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As one Midwestern city has discovered, there is life after Big Pharma.
I come from going to and fro in the earth, and from walking up and down in it. Oh, and from flying through the dying remnants of hurricanes, too.
It's been a month of visiting plants and labs and people—people who, with the fortitude of Job, struggle to adapt to the profound structural changes transforming our industry. Consolidation is closing plants and eliminating jobs. The harder we swing for R&D home runs, the more we seem to strike out. The drive for process understanding pits finicky processes, regulatory uncertainty, and old habits against the effort to bring manufacturing into the 21st controls Century.
The plane and car time have been worth it: worth the 40-mile detours, the five-hour airport delays, the one-hour flight dilated into three hours with a seat-mate so squirrelly that he sent the flight attendants scurrying to the back of the plane to unpack the restraints. Worth even the very special pat-down from the nice people at the Transportation Security Administration.*
In Cincinnati, we saw a community creatively rebuilding a pharmaceutical tradition half gutted by Big Pharma's consolidation to Route-One-Land, the teeming conurbation stretching from Washington to Boston.
Cincinnati's pharmaceutical industry took its big hit just a few years ago, when Sanofi-Aventis and then Shire Laboratories pulled out and headed east.
The history of the former Marion Laboratories facility here is a 59-acre palimpsest of the industry's evolution. Some plant staff have worked for seven companies without ever leaving the building, receiving paychecks from Marion Laboratories, Marion Merrell Dow, Hoechst, Hoechst Marion Rousell, Aventis, and finally Sanofi-Aventis. When Sanofi-Aventis left for New Jersey, there was talk of turning the site into a mall.
Instead, contract manufacturers Patheon (Missisaugua, Ontario) and Girindus (Bensberg, Germany) moved into the plants, and the University of Cincinnati's Genome Research Institute moved into the laboratories. Patheon makes drug products there, and Girindus (now itself being acquired by Solvay) makes active pharmaceutical ingredients, primarily for scale-up and clinical trials. The Genome Research Institute, despite its name, houses academic and industry scientists studying functional biology and membrane behavior, with a mandate to create ideas that will help build the region's economy.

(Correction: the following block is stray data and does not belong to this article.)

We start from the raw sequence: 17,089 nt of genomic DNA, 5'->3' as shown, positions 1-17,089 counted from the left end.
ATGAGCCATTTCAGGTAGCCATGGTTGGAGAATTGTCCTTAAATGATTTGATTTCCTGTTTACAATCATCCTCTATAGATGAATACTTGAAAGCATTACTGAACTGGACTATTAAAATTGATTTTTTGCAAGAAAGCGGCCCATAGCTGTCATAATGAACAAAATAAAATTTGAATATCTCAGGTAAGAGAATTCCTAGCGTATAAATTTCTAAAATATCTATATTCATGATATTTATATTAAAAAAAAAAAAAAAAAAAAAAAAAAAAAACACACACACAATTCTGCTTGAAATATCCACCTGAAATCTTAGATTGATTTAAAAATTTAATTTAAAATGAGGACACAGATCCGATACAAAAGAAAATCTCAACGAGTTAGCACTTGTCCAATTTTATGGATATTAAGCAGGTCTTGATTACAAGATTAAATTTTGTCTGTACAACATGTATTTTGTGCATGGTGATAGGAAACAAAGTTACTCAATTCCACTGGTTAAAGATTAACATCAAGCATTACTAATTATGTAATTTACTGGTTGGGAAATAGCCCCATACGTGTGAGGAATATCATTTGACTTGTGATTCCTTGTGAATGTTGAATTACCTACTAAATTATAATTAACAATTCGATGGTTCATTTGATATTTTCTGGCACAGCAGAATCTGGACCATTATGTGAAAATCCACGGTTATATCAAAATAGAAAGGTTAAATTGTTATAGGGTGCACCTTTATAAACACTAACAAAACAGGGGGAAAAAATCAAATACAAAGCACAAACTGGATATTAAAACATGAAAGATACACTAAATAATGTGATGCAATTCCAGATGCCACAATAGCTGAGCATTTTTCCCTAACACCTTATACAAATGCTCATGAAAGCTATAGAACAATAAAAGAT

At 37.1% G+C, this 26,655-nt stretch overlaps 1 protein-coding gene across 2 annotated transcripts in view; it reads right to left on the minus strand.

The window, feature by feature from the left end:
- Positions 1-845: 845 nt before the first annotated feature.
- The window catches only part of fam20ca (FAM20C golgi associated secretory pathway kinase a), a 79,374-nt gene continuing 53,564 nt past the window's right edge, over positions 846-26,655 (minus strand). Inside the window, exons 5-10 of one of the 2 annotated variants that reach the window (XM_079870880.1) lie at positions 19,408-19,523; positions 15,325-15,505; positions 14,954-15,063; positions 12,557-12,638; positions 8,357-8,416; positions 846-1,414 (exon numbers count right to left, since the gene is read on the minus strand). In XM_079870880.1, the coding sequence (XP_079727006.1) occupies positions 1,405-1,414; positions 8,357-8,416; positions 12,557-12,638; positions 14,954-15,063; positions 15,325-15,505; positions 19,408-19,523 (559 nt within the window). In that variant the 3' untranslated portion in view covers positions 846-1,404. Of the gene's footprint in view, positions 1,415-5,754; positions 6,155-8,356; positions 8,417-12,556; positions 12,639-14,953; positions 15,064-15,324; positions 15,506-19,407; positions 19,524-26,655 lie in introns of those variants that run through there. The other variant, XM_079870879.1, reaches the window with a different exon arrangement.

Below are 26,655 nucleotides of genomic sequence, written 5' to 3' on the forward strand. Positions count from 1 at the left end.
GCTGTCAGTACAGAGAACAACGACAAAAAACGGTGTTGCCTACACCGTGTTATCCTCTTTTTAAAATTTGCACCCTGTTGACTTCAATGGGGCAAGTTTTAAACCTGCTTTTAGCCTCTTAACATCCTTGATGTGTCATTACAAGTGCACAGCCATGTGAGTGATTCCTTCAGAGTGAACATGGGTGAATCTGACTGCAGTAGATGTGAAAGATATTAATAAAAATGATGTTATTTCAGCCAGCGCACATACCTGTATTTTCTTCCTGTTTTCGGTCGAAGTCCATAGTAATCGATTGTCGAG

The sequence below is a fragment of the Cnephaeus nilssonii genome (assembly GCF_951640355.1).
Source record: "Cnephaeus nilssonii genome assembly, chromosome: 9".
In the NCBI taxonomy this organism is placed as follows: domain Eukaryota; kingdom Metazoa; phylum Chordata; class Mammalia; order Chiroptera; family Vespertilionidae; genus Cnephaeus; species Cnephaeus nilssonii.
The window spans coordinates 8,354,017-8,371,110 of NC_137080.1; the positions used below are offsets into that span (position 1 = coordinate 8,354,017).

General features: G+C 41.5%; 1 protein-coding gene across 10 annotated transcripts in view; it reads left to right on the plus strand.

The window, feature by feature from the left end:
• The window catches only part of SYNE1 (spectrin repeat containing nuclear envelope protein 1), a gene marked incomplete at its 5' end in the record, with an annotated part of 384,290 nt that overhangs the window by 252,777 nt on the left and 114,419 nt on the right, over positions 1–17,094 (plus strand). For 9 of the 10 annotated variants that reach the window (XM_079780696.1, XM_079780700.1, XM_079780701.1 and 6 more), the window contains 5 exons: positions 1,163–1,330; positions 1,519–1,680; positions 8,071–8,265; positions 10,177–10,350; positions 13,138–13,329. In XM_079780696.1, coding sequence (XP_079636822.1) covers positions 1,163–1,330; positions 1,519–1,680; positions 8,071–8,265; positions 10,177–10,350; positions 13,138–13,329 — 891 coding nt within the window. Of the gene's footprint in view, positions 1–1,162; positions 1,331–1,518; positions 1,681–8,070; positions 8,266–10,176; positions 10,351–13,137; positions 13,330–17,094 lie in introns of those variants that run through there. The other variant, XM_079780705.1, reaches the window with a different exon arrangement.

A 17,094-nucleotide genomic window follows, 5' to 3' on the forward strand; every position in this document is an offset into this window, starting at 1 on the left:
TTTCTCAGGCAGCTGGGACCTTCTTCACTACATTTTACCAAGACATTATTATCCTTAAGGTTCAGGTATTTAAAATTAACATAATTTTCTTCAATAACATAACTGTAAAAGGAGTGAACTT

In short, this single site reflects the industry's arc from small independents, through mergers, internationalization, consolidation and, now, outsourcing. In this age of virtualization, the site offers core pharmaceutical functions from discovery through manufacturing.
Meanwhile, two companies across the Ohio in northern Kentucky complete the picture. Veterans of Shire Laboratories, disenchanted with the firm's relocation plans, founded two new companies within a few months of each other in 2001. Pedia-Med and Xanodyne (the $20-million-a-year pain and obstetric specialists who just bought aaiPharma's assets for $209 million) grew up in the same office suite and are, if not business-model clones, then fraternal twins.
Now, the top ten pharma companies accounted for just over half of the industry's $174-billion in 2004 retail sales, and just under half of the 19,499 approved products listed in the January 2005 FDA Orange Book. But the industry includes another 516 drug makers, including 130 companies producing just one FDA-approved medicine.
That's a lot of activity far from the $100-million-is-too-small-to-bother-with blockbuster mentality of the majors. When pharma's Great Whites feed, significant scraps drift down unnoticed.
And in that niche dwells the virtual specialty pharmaceutical company. There is a certain ecological beauty in the concept: a company of 120 people outsourcing everything but sales. The dozen or so people in the research and development group function as intelligence agents cum financial analysts rather than wet-lab scientists. Manufacturing consists of a couple of folks who manage contracts. At their purest, these virtual companies will identify products with untapped potential, license them in from the current maker, and then contract production back to the original owner.
This isn't a model for the whole industry. It depends too much on Big Pharma's leavings. But it has a pleasingly economical elegance.
And taken together, the region provides an elegant instance of tough, spare New Pharma springing from the empty husks of Old Pharma.
*And I just loved finding that tasteful little "Notice of Baggage Inspection" card, a thoughtful reminder that the state security apparatus has joined trophy-hunting baggage handlers in rummaging through my luggage.
Douglas McCormick is editor in chief of Pharmaceutical Technology, email@example.com